All across the nation, paid union activists have been protesting to get states to raise their minimum wage to $15 per hour, and in at least two states they’ve been successful. However, such things don’t come without consequence, and after New York and California raised the minimum wages, Sears Holding Company delivered devastating news to those protesting.
On Thursday, the company released a statement that it’s going to be shutting down 68 Kmart stores and another 10 Sears stores across the country, and Edward S. Lampert, chairman and chief executive officer, cited higher minimum wages as the cause, the Democrat & Chronicle reported.
“The decision to close stores is a difficult but necessary step as we take aggressive actions to strengthen our company, fund our transformation and restore Sears Holdings to profitability,” Lampert said in a statement. “We’re focusing on our best members, our best categories and our best stores as we work to accelerate our transformation.”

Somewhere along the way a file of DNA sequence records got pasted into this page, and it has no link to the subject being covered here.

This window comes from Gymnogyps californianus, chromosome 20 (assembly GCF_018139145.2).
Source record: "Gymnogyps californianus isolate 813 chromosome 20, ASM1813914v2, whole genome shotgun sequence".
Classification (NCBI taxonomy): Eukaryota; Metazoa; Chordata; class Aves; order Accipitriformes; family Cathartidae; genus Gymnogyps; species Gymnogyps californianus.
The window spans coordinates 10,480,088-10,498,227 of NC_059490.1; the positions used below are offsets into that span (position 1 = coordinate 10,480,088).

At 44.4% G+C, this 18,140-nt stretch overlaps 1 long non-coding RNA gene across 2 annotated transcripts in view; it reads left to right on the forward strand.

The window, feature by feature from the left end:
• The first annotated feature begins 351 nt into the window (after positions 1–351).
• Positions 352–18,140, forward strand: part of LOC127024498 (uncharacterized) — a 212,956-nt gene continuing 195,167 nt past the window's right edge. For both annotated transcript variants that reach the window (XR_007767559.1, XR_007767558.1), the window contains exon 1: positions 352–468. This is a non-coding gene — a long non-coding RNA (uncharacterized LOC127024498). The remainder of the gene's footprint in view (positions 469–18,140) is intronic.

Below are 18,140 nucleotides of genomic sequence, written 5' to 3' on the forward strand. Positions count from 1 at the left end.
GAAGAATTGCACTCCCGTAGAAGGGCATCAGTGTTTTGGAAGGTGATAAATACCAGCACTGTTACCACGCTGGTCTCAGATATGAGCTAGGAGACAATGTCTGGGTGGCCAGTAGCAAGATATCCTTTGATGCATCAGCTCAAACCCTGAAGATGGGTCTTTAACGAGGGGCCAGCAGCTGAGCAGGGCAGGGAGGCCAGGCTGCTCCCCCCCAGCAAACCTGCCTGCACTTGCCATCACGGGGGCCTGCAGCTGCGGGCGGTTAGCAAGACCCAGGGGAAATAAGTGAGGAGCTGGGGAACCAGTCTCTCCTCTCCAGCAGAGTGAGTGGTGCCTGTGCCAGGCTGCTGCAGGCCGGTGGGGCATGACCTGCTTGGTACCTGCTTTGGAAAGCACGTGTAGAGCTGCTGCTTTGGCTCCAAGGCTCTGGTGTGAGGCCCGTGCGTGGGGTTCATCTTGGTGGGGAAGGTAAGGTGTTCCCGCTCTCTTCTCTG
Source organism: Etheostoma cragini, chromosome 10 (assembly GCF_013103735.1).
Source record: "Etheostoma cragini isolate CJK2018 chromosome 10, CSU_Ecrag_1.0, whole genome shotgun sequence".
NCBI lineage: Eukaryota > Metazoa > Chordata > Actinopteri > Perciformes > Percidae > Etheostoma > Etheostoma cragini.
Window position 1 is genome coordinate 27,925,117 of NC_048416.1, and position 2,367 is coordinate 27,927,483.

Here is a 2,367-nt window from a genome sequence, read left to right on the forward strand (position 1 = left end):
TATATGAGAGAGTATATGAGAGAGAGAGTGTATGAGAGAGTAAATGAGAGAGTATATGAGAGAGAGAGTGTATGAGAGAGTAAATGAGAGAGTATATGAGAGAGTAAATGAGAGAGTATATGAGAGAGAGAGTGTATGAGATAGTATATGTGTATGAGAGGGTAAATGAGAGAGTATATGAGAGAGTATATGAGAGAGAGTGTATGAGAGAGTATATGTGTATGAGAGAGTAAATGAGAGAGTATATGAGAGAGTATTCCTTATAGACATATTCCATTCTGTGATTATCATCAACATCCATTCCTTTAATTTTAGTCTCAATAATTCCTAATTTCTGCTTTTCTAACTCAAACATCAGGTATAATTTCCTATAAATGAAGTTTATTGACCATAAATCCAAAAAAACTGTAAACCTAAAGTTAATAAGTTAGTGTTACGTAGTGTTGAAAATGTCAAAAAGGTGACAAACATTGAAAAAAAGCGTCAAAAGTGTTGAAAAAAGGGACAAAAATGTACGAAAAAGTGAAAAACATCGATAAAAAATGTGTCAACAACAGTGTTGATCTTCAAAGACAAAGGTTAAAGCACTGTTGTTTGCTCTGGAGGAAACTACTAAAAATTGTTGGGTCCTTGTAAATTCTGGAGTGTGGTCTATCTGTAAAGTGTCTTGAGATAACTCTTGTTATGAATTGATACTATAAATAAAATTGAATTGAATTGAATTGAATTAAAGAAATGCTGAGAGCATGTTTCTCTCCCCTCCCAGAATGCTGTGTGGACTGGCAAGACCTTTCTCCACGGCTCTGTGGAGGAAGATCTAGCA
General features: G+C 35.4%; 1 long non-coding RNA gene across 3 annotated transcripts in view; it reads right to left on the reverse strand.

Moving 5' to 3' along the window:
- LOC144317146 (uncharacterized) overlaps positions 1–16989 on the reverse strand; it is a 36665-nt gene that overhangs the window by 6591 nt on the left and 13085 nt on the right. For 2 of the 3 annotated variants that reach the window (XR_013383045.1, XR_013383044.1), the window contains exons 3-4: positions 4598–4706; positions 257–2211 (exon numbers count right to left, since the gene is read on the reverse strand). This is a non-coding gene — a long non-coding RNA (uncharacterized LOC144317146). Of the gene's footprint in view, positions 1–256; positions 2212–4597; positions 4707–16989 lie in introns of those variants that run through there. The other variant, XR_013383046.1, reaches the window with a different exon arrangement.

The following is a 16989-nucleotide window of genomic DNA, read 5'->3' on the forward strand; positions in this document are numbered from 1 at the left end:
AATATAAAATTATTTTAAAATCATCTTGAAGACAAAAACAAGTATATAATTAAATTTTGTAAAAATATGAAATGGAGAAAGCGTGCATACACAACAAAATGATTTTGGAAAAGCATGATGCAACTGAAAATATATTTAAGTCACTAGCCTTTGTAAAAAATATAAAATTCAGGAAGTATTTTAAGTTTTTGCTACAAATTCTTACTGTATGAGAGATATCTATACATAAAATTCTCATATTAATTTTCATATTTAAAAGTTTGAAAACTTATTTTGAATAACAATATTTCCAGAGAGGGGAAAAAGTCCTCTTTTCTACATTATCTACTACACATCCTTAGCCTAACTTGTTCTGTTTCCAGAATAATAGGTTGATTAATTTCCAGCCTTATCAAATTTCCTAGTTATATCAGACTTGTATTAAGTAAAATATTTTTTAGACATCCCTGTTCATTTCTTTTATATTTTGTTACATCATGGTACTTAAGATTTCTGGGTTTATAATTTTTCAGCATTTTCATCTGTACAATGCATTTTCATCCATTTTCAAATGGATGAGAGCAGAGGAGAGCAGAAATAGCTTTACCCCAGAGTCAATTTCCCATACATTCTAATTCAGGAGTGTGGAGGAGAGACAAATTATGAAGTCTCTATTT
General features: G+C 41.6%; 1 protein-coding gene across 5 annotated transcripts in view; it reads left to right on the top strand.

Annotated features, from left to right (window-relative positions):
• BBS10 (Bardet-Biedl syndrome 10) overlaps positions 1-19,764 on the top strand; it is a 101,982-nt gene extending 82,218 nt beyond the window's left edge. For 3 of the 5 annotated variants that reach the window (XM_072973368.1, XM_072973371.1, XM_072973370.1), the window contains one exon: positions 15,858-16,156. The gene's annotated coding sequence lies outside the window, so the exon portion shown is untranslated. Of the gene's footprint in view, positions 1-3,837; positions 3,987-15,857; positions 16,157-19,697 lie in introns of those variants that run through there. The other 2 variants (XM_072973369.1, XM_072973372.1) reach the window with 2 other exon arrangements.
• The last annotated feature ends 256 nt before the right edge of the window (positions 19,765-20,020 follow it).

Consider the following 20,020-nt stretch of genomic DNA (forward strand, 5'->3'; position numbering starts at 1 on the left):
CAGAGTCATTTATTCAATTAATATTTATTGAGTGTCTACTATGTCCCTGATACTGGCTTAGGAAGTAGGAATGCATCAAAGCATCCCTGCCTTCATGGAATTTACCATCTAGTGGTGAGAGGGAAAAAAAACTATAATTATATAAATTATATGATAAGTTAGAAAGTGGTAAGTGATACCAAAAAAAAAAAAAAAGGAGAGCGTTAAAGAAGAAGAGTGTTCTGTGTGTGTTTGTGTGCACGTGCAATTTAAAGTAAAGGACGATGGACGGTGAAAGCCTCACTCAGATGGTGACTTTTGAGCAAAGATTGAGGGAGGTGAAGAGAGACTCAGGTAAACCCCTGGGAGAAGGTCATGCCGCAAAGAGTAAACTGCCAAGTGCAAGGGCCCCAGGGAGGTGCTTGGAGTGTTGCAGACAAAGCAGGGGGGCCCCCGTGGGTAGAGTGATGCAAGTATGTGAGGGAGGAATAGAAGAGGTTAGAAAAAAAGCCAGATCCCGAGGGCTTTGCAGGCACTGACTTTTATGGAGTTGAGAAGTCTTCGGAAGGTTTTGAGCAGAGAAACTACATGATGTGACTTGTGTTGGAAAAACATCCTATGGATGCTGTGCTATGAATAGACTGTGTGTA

Along with the increases in minimum wage, Lampert said online competition has been hurting the company. Last year, the company’s profits went from $8.1 billion down to $7.3 billion, and with rising wage costs and increased competition, Lampert said the company had no choice but to shut the doors on dozens of stores.
However, he also said the company will do its best to try to accommodate those affected.
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Sears said affected workers would have an opportunity to apply for open positions at other area stores. Some displaced employees will receive severance packages, the company said.
The stores slated to close will begin liquidation sales later this month.
“We are committed to treating these associates with respect and compassion during this process,” Lampert said.